Catalent recently extended this platform with OptiForm Solution Suite Bio, which allows the rapid screening of macromolecules, and the identification of suitable oral methods of drug delivery for biological drug products.

Idifarma has continued to grow its contract manufacturing client base steadily since it started offering services just a few years ago. The company recently invested in hard capsule filling equipment, which will allow it to provide contract manufacturing services in this dosage form in the coming 2-3 months, in addition to its current capability to manufacture IR/MR tablets. The company’s specialization in high potency drugs for manufacturing, as well as development, is and will remain one of its most relevant assets.

“Our approach to CMO services is very particular, since we are focusing on niche products, highly potent or not, requiring a small-mid batch size and customized packaging,” said Mr. Leal. “Being able to manufacture commercial batches has also attracted relevant contract development business as well, which explains our yearly growth of over 20% in the last few years. Our recent investment in capsule filling equipment reinforces our mission of becoming a strategic partner for our clients in the manufacture of niche products in solid dosage forms.”

Recipharm recently signed a master supply agreement (MSA) with Tillotts Pharma to manufacture commercial quantities of established products Entocort and Asacol, anti-inflammatory oral drugs to treat bowel conditions such as Crohn’s disease and ulcerative colitis. In addition, a new product, TP05, has been developed for commercial launch in the U.S. as well as the rest of the world.

“Recipharm has been able to offer a solution that covers the whole supply chain, removing the need to work with multiple suppliers,” said Mr. Haeffler. “In this case, we are utilizing capabilities at multiple Recipharm facilities, something which we believe differentiates our offering in the market.”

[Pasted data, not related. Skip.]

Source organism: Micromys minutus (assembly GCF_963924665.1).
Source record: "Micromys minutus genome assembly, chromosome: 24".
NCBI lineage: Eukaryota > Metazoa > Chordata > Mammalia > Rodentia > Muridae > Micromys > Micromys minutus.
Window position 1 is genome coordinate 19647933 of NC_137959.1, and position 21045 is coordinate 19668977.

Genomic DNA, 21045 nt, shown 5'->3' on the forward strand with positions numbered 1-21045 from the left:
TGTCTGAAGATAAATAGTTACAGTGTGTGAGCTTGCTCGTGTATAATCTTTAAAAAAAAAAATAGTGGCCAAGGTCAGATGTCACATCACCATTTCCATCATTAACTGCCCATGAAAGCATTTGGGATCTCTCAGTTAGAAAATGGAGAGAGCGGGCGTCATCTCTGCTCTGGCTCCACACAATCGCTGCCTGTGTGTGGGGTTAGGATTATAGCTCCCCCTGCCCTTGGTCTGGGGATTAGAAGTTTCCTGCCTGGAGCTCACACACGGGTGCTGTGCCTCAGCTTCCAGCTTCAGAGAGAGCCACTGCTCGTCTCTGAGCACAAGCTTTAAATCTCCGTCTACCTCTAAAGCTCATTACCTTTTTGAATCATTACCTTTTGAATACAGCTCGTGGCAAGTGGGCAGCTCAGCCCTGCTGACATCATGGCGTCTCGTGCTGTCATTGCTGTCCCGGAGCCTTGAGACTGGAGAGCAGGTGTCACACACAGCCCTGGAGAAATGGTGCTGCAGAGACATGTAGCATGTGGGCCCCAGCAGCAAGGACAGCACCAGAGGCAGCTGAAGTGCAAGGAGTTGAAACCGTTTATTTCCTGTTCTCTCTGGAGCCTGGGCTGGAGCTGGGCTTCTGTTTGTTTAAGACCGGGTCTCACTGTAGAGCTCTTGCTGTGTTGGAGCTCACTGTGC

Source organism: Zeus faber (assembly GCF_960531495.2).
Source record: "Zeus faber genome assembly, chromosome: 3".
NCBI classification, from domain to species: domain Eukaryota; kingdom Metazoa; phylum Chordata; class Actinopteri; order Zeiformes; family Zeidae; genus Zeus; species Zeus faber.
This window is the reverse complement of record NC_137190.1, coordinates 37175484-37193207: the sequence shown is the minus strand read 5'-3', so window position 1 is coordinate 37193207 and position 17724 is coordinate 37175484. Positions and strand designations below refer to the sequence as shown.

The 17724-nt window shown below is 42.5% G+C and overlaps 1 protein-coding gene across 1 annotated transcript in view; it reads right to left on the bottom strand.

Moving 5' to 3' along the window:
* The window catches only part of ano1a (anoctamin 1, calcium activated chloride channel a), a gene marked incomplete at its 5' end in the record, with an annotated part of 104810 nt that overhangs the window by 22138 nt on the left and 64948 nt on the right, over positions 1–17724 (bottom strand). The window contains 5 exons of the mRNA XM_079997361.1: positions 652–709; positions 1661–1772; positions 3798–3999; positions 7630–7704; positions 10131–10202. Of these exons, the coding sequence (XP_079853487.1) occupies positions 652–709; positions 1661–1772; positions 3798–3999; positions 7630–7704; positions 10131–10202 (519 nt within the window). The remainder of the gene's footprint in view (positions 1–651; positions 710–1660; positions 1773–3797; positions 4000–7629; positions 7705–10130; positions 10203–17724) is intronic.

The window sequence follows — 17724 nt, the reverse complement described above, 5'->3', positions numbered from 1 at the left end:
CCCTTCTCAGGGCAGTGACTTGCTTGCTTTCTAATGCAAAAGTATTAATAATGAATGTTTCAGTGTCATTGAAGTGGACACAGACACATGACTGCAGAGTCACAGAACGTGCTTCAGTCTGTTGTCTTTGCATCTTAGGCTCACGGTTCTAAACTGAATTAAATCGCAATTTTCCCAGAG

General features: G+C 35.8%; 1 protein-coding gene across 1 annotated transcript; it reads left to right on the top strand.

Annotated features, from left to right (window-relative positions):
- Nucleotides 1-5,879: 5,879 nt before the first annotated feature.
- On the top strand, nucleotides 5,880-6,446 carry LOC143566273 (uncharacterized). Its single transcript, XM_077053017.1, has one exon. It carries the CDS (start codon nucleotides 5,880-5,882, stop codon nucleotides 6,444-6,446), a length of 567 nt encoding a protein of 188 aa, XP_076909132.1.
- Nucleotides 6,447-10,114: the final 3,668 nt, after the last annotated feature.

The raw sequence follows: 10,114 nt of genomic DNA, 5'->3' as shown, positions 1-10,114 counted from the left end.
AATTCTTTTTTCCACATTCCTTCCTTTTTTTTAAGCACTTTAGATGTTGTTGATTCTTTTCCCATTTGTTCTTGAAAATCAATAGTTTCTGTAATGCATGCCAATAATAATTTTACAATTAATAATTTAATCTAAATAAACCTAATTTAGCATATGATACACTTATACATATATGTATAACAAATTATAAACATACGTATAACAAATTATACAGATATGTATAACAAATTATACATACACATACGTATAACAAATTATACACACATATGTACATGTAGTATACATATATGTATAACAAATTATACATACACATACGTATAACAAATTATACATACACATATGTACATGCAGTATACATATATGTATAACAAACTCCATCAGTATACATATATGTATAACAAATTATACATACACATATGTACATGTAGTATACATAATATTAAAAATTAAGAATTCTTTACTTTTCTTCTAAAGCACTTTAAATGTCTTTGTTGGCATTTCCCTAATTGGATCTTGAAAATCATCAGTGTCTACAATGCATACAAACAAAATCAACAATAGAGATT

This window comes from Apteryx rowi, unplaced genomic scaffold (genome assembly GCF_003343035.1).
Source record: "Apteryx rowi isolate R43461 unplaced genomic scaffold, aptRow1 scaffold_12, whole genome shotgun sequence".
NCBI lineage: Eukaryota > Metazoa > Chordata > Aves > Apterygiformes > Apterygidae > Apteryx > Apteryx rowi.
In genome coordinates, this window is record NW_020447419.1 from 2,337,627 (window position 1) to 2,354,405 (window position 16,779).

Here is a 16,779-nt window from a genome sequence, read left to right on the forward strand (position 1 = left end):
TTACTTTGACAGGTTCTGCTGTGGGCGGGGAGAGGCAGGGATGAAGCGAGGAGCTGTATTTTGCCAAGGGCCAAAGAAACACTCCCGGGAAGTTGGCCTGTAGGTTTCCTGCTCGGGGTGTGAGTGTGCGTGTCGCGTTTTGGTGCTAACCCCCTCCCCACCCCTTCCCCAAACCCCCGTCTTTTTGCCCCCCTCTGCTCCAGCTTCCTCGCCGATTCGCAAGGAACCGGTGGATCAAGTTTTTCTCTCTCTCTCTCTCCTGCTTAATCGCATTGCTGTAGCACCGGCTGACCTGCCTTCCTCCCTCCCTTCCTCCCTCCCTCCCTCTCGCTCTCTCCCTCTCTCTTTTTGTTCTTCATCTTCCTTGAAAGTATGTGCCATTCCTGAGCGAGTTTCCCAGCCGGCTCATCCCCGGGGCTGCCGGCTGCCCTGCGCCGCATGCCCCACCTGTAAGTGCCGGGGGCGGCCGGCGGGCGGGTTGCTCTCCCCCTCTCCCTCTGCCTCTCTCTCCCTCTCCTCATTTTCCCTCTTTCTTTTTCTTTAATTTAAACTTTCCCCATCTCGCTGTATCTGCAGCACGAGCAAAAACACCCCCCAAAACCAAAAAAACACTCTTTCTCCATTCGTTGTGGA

The company’s team in Pessac, France is using advanced pellet coating technology to enable controlled release, while tablet and capsule manufacturing as well as packaging takes place in Fontaine, France. Recipharm’s facility in Lisbon, Portugal is also assisting with bottle filling and packaging. In areas where it is experiencing customer demand, the company continues to make capital investments into new capabilities to support contract manufacturing projects. For example, an upgrade, co-funded by the customer, is currently taking place at Recipharm in Fontaine to allow it to handle new solvents as part of the tablet coating process.

On Feb. 1, 2017, Patheon announced that it had completed the acquisition of a state-of-the-art manufacturing facility in Florence, SC, from Roche Holdings, Inc. and has begun integrating the site into its network. The site adds a 300,000 square-foot facility with manufacturing capacity for APIs ranging from development to manufacturing services. With the addition of this site, the company also expands its capacity for manufacturing highly potent compounds, adds capabilities to support solid state chemistry, small and large micronization and future commercial spray drying.